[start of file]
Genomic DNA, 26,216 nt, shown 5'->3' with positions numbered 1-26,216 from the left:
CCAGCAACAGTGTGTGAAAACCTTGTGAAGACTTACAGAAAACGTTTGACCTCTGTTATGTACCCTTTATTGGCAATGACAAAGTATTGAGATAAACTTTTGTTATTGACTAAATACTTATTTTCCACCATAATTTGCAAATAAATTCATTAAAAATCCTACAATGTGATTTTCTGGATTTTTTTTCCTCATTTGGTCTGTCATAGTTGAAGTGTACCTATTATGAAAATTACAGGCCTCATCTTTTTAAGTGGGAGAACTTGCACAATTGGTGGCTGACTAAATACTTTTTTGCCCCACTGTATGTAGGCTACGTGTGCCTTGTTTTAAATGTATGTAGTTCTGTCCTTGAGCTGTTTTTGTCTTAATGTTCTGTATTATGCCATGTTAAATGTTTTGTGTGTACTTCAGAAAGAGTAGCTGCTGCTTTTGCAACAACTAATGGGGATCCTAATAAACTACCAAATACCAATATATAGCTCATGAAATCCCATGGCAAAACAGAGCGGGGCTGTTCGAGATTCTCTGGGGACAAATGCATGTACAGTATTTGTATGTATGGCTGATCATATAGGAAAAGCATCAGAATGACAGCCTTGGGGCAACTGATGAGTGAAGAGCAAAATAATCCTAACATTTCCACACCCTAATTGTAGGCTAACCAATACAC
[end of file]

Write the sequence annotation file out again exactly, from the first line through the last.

Genomic DNA, 26,216 nt, shown 5'->3' with positions numbered 1-26,216 from the left:
CCAGCAACAGTGTGTGAAAACCTTGTGAAGACTTACAGAAAACGTTTGACCTCTGTTATGTACCCTTTATTGGCAATGACAAAGTATTGAGATAAACTTTTGTTATTGACTAAATACTTATTTTCCACCATAATTTGCAAATAAATTCATTAAAAATCCTACAATGTGATTTTCTGGATTTTTTTTCCTCATTTGGTCTGTCATAGTTGAAGTGTACCTATTATGAAAATTACAGGCCTCATCTTTTTAAGTGGGAGAACTTGCACAATTGGTGGCTGACTAAATACTTTTTTGCCCCACTGTATGTAGGCTACGTGTGCCTTGTTTTAAATGTATGTAGTTCTGTCCTTGAGCTGTTTTTGTCTTAATGTTCTGTATTATGCCATGTTAAATGTTTTGTGTGTACTTCAGAAAGAGTAGCTGCTGCTTTTGCAACAACTAATGGGGATCCTAATAAACTACCAAATACCAATATATAGCTCATGAAATCCCATGGCAAAACAGAGCGGGGCTGTTCGAGATTCTCTGGGGACAAATGCATGTACAGTATTTGTATGTATGGCTGATCATATAGGAAAAGCATCAGAATGACAGCCTTGGGGCAACTGATGAGTGAAGAGCAAAATAATCCTAACATTTCCACACCCTAATTGTAGGCTAACCAATACAC